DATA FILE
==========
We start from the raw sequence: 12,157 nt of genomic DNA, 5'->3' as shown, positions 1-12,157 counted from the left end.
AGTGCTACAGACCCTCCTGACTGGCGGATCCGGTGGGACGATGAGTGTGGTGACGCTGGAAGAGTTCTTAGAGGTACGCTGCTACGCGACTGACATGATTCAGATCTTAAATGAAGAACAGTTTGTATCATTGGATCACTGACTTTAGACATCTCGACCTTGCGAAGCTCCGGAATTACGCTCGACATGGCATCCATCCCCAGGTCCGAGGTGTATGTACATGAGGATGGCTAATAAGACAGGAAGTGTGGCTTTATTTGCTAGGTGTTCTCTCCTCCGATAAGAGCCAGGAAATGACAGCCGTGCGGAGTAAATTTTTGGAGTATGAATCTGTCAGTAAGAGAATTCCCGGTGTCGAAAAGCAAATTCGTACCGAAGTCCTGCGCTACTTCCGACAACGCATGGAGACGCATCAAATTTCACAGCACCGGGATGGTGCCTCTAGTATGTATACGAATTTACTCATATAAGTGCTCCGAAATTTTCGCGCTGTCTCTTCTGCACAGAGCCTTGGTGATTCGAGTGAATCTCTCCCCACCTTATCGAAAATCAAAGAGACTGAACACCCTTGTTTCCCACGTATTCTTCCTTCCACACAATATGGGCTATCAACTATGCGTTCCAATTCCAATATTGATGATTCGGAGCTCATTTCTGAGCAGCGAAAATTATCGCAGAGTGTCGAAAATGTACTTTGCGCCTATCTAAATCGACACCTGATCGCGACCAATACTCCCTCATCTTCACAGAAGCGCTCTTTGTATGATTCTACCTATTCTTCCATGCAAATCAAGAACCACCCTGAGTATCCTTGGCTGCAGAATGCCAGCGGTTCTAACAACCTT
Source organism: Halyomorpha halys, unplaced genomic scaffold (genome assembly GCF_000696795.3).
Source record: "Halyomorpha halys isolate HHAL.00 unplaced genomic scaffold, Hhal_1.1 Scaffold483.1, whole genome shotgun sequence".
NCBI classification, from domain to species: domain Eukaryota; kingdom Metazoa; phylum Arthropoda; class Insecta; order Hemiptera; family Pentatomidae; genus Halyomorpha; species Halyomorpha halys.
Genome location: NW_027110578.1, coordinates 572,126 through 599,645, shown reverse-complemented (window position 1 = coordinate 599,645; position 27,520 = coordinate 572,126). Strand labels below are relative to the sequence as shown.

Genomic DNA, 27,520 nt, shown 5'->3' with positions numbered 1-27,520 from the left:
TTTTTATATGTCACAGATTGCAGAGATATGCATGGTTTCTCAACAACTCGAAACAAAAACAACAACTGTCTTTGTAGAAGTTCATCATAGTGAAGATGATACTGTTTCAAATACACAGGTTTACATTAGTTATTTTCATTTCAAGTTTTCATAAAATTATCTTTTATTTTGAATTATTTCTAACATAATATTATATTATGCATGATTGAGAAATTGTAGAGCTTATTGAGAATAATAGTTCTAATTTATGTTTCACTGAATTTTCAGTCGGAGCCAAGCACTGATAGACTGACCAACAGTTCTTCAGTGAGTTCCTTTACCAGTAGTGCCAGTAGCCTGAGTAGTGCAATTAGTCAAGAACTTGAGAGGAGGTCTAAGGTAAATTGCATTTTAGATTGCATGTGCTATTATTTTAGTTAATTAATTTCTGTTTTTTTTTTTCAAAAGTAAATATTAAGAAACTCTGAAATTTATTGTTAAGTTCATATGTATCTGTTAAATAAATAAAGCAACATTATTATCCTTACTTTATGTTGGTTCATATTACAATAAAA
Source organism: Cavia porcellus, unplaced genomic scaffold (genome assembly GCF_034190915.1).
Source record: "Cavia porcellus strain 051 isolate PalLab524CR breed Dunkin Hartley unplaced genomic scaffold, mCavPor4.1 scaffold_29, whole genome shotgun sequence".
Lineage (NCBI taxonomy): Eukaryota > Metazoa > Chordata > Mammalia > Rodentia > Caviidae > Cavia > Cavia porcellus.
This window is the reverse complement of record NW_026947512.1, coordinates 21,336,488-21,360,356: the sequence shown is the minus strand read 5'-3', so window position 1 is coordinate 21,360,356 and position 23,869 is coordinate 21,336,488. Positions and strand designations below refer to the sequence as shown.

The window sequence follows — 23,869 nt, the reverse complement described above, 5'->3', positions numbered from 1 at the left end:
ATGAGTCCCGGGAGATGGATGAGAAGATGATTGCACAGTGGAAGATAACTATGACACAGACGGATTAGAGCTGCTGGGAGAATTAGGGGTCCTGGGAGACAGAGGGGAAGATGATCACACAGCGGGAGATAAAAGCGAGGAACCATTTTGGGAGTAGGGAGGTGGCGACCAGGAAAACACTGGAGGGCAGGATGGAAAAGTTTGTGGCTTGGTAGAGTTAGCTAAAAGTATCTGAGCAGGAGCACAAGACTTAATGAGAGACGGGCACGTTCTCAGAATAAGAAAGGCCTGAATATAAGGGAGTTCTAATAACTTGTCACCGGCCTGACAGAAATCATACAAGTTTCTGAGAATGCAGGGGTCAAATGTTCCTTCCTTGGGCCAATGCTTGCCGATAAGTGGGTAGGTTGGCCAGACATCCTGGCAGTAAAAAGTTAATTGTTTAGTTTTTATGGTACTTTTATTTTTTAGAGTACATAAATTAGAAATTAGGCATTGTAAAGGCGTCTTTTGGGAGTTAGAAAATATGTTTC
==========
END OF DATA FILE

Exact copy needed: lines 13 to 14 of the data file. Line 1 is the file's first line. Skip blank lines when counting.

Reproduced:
The window sequence follows — 23,869 nt, the reverse complement described above, 5'->3', positions numbered from 1 at the left end:
ATGAGTCCCGGGAGATGGATGAGAAGATGATTGCACAGTGGAAGATAACTATGACACAGACGGATTAGAGCTGCTGGGAGAATTAGGGGTCCTGGGAGACAGAGGGGAAGATGATCACACAGCGGGAGATAAAAGCGAGGAACCATTTTGGGAGTAGGGAGGTGGCGACCAGGAAAACACTGGAGGGCAGGATGGAAAAGTTTGTGGCTTGGTAGAGTTAGCTAAAAGTATCTGAGCAGGAGCACAAGACTTAATGAGAGACGGGCACGTTCTCAGAATAAGAAAGGCCTGAATATAAGGGAGTTCTAATAACTTGTCACCGGCCTGACAGAAATCATACAAGTTTCTGAGAATGCAGGGGTCAAATGTTCCTTCCTTGGGCCAATGCTTGCCGATAAGTGGGTAGGTTGGCCAGACATCCTGGCAGTAAAAAGTTAATTGTTTAGTTTTTATGGTACTTTTATTTTTTAGAGTACATAAATTAGAAATTAGGCATTGTAAAGGCGTCTTTTGGGAGTTAGAAAATATGTTTC